Since early-2005, Tacoma resident Morgan Alexander has been the face of a grassroots movement to restore a historic streetcar system in Tacoma.
After a brief hiatus — he helped form the historic preservation advocacy group Historic Tacoma, and now serves on its board; helped organize this year’s Music and Murals; and he and his wife have a new child in their family — Alexander, 39, is back, and bolstered by recent signals from City Hall that building a streetcar is a good idea.
On May 23, City Council’s environment and public works committee formally accepted the findings of a feasibility study largely supportive of the idea.
And City Manager Eric Anderson has included building a streetcar system that connects downtown, neighborhoods, and business districts as part of his comprehensive long-term parking and transportation plan.
“I started out just kind of bouncing the idea around with local politicians, and it just kept growing,” says Alexander, a commercial real estate broker, of his streetcar efforts over the past couple years.
On Sept. 26, at 6 p.m., Alexander will host a community meeting at Tacoma Public Library’s downtown branch, located at 1102 Tacoma Ave. So. The meeting will update attendees on the streetcar project, discuss ways to collaborate with ongoing efforts at City Hall, brainstorm projects and advocacy campaigns to raise excitement and awareness for the streetcar, and form workgroup committees for future specific actions.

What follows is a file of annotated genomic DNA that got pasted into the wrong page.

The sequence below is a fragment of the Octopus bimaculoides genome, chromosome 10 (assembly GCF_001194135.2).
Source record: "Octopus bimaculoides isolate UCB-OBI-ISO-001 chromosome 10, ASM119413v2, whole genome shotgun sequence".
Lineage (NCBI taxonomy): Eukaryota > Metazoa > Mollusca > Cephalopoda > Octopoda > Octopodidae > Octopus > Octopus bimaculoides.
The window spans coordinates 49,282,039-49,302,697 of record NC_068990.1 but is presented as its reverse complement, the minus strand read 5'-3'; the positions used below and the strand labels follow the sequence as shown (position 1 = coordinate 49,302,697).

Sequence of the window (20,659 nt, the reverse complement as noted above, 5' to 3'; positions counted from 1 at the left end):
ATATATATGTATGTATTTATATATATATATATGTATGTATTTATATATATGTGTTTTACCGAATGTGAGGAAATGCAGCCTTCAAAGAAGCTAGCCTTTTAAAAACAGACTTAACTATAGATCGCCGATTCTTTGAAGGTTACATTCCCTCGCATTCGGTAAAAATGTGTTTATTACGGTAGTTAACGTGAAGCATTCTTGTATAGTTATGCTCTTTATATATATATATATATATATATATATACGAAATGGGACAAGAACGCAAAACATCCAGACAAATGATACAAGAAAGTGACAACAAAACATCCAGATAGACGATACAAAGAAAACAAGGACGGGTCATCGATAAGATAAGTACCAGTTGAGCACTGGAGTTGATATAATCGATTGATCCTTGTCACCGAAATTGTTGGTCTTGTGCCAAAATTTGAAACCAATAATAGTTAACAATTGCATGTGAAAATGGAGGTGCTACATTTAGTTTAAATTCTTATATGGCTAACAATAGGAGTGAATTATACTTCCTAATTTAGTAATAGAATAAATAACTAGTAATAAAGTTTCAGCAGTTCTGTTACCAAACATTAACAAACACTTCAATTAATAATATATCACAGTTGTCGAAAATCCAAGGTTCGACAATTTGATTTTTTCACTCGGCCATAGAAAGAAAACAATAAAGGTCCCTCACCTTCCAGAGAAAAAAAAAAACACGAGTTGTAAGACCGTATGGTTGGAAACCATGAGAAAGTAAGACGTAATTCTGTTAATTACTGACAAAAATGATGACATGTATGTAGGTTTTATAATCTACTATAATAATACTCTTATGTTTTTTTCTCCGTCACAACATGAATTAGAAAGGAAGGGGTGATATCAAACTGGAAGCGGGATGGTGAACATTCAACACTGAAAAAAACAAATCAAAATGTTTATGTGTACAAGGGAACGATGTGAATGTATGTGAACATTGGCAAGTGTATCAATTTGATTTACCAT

The Index caught up with Alexander last week to discuss the streetcar idea.
TACOMA DAILY INDEX: You announced recently that Tacoma Streetcar will host a meeting this week to discuss the streetcar plan. Why regroup now?
MORGAN ALEXANDER: It kind of seemed like the time was right. The past year or so was spent on the city’s feasibility study. Now that’s wrapped up, and it seems like a new chapter is starting. The idea is to regroup, shift focus a little bit from being a lobbying group to being more of a supportive organization — friends of the streetcar — and help out with marketing, raising support, and just kind of keeping the idea moving forward. Personally, I have been involved in [a number of things]: Music and Murals, Historic Tacoma, and, of course, a new baby in the family. A combination of all of those absorbed my time over the past year. But Historic Tacoma is doing really well. Music and Murals is over. Now I’m shifting my focus back on the streetcar to get that going again.
INDEX: There appears to be some momentum right now from city officials for building a streetcar in Tacoma. What are some of the positive things you see coming out of City Hall?
ALEXANDER: Definitely, there’s support for it. I guess it’s just one of those ideas you either get right away, or you don’t get at all. Or you just need time for it to sink in. I think it just needs time to simmer a little bit. As you are out and about envisioning it, you kind of realize, ‘Yeah, the city would actually be much better with [a streetcar]. It is do-able.’ Spending a little time talking with people in Portland and Seattle, and hearing about their experiences with the streetcar, it makes it a little bit easier to consider doing because it’s not like we would be re-inventing the wheel.
INDEX: Two big questions related to this project exist: ‘How will a streetcar be funded?’ and ‘Where will the line operate?’ At this point, are there any answers? And what other challenges or questions are out there?